12.  Another aspect of the change in circumstances, compared with the situation in the days of the New Town Corporations, is the reliance on planning obligations to fund the infrastructure required by new development. This now extends to local transport and schools. By their very nature, section 7(1) approvals are outside the ambit of local planning authorities when seeking planning obligations. Clearly, where up to 80 per cent of the development land is outside the normal planning process (as is the case with English Partnerships' ownership in one former New Town) it is difficult to adopt a holistic approach to development. This has a significant impact on the ability to deliver wider Government objectives such as social inclusion and sustainable development in the New Towns.

  13.  Other disadvantages of section 7(1) consents are that they can blight the development aspirations of other interests, and that they increase the workload of local planning authorities—through the consultative processes arising from implementation of the consents—although the LPA does not receive the customary planning application fees. Perhaps this is an issue that DTLR might address in its forthcoming review of scope and general level of planning fees. The Institute would like to see section 7(1) consents placed on the same footing as planning permissions. This will require new legislation, but perhaps a Ministerial direction that the powers be no longer used would suffice in the meantime.

The economic role of the New Towns

  14.  The New Towns were designated to fulfil one of two distinct roles. Some, such as those in the Home Counties, were housing-led. Their main role was to provide new homes that could not be provided in Greater London, though they had little difficulty in attracting employment from the start, principally, but not exclusively, in the service industries. They thus became major growth points, as their populations expanded, and important centres in the regional economy. Other New Towns, in the North East of England and central Scotland, for example, were economy-led from the outset. Their principal role was to provide a new economic focus in regions of declining heavy industry and increasing unemployment. Major new employment sites were designed particularly to attract inward investment. In either case, the New Towns had an important economic role, and were significant contributors to their regional economies.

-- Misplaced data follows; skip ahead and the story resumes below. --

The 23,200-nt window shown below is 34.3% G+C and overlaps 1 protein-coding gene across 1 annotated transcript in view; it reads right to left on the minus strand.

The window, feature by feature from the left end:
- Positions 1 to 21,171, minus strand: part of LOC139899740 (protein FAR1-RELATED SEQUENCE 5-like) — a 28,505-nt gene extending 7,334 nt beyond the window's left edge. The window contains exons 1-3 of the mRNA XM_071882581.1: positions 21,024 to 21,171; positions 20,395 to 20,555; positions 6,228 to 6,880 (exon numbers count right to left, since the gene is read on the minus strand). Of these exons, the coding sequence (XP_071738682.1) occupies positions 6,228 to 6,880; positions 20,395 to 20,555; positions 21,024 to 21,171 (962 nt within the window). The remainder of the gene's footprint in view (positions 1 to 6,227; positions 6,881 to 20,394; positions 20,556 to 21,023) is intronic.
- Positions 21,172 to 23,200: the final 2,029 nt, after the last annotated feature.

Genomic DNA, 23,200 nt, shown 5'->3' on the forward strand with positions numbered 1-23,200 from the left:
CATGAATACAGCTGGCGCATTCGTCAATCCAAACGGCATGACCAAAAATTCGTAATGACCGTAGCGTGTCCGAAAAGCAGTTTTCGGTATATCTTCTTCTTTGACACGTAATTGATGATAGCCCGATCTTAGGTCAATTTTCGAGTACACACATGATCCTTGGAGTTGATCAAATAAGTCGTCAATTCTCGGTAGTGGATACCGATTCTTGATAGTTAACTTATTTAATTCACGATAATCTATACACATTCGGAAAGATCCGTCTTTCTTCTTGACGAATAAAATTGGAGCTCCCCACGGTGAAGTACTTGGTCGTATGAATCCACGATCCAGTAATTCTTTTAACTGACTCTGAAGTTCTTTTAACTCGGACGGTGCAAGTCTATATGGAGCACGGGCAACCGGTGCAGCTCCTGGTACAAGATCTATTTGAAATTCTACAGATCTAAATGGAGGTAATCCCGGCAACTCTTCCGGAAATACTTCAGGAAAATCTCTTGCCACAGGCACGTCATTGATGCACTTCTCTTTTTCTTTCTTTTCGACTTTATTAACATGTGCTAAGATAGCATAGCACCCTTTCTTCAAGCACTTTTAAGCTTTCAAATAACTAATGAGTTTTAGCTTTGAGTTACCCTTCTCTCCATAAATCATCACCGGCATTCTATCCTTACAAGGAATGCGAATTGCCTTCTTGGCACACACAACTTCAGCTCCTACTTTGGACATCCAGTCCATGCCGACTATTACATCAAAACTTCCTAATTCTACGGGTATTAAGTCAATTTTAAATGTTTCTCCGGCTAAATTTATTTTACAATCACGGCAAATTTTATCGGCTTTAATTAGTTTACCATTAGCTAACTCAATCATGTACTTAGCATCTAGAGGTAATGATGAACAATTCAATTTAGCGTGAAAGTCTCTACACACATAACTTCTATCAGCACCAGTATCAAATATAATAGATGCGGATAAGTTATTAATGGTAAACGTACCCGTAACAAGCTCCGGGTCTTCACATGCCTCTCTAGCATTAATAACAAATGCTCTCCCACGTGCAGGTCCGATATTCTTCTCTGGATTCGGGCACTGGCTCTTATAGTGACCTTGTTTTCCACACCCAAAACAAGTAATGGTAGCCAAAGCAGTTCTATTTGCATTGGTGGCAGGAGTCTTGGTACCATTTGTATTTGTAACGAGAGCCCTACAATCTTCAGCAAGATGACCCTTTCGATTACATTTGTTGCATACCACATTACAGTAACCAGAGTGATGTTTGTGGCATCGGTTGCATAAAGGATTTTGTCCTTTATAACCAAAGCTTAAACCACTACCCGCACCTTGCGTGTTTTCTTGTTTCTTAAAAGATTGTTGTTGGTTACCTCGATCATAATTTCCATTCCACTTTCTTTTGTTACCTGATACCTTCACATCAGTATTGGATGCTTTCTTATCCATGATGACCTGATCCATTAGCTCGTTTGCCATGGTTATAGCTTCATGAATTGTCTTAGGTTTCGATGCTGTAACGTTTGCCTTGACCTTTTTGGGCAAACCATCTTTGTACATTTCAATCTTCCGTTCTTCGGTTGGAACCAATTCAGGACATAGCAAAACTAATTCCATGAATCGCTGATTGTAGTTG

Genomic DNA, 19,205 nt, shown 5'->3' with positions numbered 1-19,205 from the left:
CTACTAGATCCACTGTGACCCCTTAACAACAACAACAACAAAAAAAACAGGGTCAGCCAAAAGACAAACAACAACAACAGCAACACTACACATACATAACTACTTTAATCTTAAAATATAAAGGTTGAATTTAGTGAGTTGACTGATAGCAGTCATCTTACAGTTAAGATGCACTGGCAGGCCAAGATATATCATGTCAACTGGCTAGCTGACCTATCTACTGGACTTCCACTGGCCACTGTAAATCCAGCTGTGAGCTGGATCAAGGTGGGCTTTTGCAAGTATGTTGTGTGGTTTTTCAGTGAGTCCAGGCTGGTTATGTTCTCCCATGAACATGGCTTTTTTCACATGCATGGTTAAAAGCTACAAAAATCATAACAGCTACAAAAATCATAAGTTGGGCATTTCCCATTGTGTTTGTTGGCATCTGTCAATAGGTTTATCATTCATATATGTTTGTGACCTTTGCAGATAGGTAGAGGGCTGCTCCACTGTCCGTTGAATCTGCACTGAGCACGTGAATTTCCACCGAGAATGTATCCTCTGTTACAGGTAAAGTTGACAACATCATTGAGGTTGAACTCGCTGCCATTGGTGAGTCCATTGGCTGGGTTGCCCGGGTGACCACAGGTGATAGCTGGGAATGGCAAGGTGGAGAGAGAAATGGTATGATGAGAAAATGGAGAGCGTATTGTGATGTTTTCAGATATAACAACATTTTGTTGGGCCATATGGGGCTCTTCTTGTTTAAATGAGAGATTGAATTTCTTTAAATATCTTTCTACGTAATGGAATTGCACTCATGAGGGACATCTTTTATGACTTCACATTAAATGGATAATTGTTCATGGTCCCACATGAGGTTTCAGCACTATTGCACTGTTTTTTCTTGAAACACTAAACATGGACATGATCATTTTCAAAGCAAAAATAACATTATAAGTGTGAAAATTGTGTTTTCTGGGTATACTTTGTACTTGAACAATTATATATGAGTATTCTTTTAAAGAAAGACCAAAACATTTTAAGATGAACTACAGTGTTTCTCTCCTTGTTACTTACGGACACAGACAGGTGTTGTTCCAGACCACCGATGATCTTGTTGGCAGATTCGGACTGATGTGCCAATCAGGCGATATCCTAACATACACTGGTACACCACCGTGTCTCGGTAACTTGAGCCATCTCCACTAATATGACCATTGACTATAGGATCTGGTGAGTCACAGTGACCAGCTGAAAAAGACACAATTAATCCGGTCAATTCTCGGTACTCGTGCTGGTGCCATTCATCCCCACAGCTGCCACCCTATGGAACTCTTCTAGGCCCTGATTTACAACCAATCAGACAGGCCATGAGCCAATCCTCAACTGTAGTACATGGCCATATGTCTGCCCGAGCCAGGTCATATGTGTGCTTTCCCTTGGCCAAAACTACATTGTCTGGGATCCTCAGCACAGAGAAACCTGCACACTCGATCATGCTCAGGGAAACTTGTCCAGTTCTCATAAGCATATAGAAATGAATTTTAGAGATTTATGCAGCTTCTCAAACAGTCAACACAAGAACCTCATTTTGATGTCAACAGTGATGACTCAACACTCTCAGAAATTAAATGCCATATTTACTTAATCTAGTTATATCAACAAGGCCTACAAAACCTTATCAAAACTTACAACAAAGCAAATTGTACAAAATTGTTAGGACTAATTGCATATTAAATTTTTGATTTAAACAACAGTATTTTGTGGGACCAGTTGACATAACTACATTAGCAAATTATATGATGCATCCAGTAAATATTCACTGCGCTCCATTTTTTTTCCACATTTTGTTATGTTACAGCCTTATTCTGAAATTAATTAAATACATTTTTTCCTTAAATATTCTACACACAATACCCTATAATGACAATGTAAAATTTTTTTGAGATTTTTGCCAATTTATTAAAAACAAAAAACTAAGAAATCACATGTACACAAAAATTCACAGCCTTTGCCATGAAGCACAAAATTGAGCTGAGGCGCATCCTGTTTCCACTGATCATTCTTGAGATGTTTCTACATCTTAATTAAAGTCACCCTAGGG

15.  This economic pre-eminence has tended to diminish over the years. In many instances, there may now be little to distinguish the role of the New Towns from that of other centres in the region. However, they retain a regional significance, and, in many cases are well placed to make a greater contribution to the regional economy, if the full potential of regeneration, redevelopment and new development is realised. This applies across a range of uses from housing to commercial, retail and industrial, but is only likely to be achieved by the local authority working in partnership with developers and landowners. English Partnerships is well placed to play a key role through its extensive land ownership in many New Towns.

The Government's approach to design, regeneration and social inclusion

  16.  The Institute does not consider that there is any need for Government to change its policies on design, regeneration or social inclusion in the New Towns. What it does need to do is ensure that these policies are applied even-handedly in the New Towns. There seems to be an attitude that says that the New Towns are "new" and do not need this sort of attention. The reality is that the New Towns are no longer new, and that many display the same sort of problems evident in any other urban area.


  17.  The Institute would be happy to amplify the comments made in this submission in oral evidence if this would be helpful to the Sub-Committee's inquiry.